Monday, September 24, 2007

Three Meals

Pumpkin bread with thick honey, black tea. The sun is rising behind the oak tree in the back yard. Quiet.

Leftover tomato pie at the picnic table in the shade of the maple tree. Laughing with farmers under the blue sky on the edge of the field of flowers. Amaranth, Mexican sunflower, ageratum, marigold, celosia. Onions cooked a long, long time. Tomatoes simmered down to a thick red pulp with fresh basil, salt and pepper, parsley, garlic. Parmesan and mozzarella. Baked golden and steaming in a pie crust made with butter, flour, water and salt. A small breeze and the sun through the leaves. The table dappled now with sunlight, now with shadow. Empire apples and honey. Cold water.

Frittata with lots of good stuff: onions, garlic, red and yellow peppers, chard, sweet corn, basil. Roasted red and white potatoes with garlic, olive oil and a pinch of tarragon. The raw red potatoes blush pink and darken to purple when they’re cooked. The kitchen smells like basil and corn. We open a bottle of Spanish red. We make the first fall salad of the year: dark leaves of spinach, harvested an hour earlier, sliced apples, New York cheddar cheese, toasted pecans. The sun gets lower and lower in the sky. It’s gone when I pull the frittata out of the oven. We sit at the table and eat and talk. The two most basic things. For dessert: apple pie and homemade cinnamon ice cream. Ginger tea. The pie is warm and full of apples and tastes like fall melting in your mouth.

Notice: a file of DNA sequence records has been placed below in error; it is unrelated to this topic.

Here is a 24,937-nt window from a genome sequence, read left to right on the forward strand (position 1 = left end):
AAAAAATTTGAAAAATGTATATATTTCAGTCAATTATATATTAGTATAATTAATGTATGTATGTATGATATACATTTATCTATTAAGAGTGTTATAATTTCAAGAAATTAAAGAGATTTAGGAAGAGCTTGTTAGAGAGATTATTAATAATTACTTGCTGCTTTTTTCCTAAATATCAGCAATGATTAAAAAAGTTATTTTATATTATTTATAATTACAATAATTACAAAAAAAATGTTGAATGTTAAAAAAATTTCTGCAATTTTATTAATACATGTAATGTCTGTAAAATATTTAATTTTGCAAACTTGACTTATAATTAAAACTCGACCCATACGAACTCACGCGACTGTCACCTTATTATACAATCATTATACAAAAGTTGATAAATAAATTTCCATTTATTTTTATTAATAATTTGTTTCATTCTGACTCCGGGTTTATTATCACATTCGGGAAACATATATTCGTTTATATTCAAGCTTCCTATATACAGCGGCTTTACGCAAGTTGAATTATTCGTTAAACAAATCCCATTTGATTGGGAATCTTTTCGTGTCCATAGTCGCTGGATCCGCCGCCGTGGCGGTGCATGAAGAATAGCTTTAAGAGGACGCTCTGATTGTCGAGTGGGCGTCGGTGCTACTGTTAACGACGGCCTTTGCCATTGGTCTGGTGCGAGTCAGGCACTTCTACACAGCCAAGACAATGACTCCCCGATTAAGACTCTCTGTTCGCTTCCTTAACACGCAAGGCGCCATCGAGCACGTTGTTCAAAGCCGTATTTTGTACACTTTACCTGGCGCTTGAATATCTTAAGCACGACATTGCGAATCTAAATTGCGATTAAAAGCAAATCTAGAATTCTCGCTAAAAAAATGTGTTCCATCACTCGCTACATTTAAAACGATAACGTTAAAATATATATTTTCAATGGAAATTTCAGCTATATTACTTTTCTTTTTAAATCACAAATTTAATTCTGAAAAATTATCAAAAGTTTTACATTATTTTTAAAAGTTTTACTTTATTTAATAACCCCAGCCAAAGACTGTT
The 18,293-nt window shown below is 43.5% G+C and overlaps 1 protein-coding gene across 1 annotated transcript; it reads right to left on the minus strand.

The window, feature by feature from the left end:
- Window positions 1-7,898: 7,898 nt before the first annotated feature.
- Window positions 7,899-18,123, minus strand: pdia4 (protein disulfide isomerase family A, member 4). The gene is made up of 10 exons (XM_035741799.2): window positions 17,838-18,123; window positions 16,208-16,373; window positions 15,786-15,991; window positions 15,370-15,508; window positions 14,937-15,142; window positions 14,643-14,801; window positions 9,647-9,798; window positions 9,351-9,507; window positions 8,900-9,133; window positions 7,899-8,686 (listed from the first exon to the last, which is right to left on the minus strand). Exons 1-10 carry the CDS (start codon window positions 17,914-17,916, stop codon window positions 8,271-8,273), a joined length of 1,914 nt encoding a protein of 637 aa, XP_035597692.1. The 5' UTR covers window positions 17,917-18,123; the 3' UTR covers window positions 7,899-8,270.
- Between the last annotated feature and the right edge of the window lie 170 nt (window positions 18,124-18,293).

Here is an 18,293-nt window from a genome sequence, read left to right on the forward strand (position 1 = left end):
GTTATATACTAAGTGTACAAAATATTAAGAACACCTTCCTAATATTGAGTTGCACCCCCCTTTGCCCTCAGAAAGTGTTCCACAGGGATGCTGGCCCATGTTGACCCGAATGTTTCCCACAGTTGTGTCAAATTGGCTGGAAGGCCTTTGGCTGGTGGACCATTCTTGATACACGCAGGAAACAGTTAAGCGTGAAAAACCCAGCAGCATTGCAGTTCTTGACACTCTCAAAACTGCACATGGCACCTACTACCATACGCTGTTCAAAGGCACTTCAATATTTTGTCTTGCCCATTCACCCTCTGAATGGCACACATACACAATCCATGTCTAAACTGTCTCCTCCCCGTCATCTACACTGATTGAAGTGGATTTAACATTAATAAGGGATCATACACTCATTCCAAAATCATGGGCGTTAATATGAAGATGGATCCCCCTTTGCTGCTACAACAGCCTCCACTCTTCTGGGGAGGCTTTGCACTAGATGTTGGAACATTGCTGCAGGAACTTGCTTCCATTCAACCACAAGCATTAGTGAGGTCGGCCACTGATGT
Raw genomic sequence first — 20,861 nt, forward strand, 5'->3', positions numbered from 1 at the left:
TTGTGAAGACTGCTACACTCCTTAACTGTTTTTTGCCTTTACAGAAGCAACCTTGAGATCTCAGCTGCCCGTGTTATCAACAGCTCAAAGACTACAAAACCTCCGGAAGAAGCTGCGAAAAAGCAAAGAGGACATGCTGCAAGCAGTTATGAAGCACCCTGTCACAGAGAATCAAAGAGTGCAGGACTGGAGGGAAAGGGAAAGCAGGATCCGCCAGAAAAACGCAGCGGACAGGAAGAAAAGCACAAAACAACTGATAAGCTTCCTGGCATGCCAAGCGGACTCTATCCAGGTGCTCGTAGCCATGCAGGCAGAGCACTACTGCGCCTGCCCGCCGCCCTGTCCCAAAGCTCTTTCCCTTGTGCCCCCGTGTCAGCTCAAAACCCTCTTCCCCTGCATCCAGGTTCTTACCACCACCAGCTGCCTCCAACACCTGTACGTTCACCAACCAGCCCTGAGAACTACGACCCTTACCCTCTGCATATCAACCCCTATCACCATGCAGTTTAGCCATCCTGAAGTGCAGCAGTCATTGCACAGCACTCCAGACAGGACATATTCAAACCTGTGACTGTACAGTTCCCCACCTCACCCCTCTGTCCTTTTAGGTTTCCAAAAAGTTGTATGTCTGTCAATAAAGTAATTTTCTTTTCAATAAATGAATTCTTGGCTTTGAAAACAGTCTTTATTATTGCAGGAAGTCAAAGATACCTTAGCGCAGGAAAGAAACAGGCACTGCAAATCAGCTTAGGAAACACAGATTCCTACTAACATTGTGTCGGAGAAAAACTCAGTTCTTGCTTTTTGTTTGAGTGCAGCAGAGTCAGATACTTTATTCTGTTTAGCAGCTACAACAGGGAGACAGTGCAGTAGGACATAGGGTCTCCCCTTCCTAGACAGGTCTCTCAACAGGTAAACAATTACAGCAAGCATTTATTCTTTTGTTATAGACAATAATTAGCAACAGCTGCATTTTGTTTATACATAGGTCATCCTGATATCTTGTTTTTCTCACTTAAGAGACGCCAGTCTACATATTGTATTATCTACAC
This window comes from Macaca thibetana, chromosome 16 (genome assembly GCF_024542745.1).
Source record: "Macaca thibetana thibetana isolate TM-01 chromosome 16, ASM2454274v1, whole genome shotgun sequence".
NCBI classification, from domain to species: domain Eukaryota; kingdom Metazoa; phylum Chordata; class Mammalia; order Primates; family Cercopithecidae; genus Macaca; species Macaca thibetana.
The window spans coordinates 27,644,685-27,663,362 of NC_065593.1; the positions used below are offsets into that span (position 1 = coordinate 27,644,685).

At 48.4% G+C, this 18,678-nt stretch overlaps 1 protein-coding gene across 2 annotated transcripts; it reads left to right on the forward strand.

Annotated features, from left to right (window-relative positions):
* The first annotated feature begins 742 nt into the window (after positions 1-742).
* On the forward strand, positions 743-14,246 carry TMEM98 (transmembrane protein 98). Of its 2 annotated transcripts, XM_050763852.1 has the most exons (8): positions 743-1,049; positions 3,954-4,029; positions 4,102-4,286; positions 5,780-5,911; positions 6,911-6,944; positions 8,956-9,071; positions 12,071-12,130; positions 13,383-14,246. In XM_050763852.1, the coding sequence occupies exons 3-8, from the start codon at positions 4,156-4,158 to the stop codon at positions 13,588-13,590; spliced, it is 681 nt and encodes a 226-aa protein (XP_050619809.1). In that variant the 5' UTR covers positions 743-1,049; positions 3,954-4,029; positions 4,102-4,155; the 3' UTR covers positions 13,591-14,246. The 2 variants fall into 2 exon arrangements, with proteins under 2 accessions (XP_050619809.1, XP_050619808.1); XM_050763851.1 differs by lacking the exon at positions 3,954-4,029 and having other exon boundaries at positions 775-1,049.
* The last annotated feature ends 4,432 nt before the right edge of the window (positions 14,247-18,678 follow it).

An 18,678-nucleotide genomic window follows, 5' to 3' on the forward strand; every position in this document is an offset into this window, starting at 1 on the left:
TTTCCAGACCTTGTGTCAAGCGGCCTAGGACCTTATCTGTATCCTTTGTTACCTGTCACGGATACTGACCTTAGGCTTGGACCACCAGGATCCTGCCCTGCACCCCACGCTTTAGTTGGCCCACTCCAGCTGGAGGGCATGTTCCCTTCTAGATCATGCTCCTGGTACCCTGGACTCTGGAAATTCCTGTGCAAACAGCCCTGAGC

This is as much as I can fill myself with every day. This is as much as I can take from the world. This is what I want to give away: the feeling that spreads through your body as you take a bite of hot apple pie or earthen green spinach and sharp cheese. It starts on your tongue and flows down your throat and into your gut and winds around your heart and enters your bloodstream. I don’t know all the answers, but I know that a day full of pumpkin bread and apples and roasted potatoes is the first half of a prayer. Something happens to us when we eat good food. Something opens up in us, something softens. I don’t have all the answers, but I am going to start with this: fall is brewing in the hard skies and the dark mornings. My house will be full of gingerbread and leeks, thick potato soup and apple-cheddar omelets, pumpkin pies and maple cookies and long-cooked onions, always. My house will be full of sustenance and my doors will be open.

May wonder and gratitude bless all our bread.

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